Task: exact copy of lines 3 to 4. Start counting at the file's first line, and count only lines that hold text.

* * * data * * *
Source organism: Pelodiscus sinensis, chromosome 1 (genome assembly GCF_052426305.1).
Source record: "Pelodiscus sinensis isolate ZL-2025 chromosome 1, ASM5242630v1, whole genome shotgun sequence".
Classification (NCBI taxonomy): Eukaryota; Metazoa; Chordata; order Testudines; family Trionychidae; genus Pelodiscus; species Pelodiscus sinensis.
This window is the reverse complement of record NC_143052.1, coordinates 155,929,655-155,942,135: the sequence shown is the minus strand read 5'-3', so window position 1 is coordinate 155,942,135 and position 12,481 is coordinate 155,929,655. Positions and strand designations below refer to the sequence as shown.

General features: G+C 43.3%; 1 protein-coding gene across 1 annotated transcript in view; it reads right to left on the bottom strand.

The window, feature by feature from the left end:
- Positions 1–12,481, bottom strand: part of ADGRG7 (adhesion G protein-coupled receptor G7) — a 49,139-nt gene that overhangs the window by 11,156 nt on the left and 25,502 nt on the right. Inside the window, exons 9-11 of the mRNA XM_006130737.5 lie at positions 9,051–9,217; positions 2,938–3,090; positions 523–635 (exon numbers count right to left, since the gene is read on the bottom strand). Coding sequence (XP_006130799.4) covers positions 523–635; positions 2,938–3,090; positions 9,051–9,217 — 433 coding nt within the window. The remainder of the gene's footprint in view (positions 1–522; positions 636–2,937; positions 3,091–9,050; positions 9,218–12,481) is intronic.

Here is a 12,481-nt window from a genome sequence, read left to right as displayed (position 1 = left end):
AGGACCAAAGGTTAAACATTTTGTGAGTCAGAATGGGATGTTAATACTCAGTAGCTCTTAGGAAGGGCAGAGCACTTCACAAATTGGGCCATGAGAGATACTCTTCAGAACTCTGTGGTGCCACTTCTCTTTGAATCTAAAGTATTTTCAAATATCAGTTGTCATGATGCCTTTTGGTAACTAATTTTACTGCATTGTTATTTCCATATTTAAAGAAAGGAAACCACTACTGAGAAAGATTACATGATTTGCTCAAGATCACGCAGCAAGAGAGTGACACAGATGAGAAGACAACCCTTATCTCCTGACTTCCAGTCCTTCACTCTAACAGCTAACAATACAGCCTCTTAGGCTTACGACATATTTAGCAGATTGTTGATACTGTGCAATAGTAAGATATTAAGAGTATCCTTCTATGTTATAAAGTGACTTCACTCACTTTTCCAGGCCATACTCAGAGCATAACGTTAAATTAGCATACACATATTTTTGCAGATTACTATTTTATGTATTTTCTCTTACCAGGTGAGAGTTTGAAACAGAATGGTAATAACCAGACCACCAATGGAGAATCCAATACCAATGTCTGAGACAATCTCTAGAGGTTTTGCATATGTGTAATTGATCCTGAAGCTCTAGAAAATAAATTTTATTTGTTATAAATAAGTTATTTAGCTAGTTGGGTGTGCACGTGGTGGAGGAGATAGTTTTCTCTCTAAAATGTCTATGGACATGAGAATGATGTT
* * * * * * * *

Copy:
Classification (NCBI taxonomy): Eukaryota; Metazoa; Chordata; order Testudines; family Trionychidae; genus Pelodiscus; species Pelodiscus sinensis.
This window is the reverse complement of record NC_143052.1, coordinates 155,929,655-155,942,135: the sequence shown is the minus strand read 5'-3', so window position 1 is coordinate 155,942,135 and position 12,481 is coordinate 155,929,655. Positions and strand designations below refer to the sequence as shown.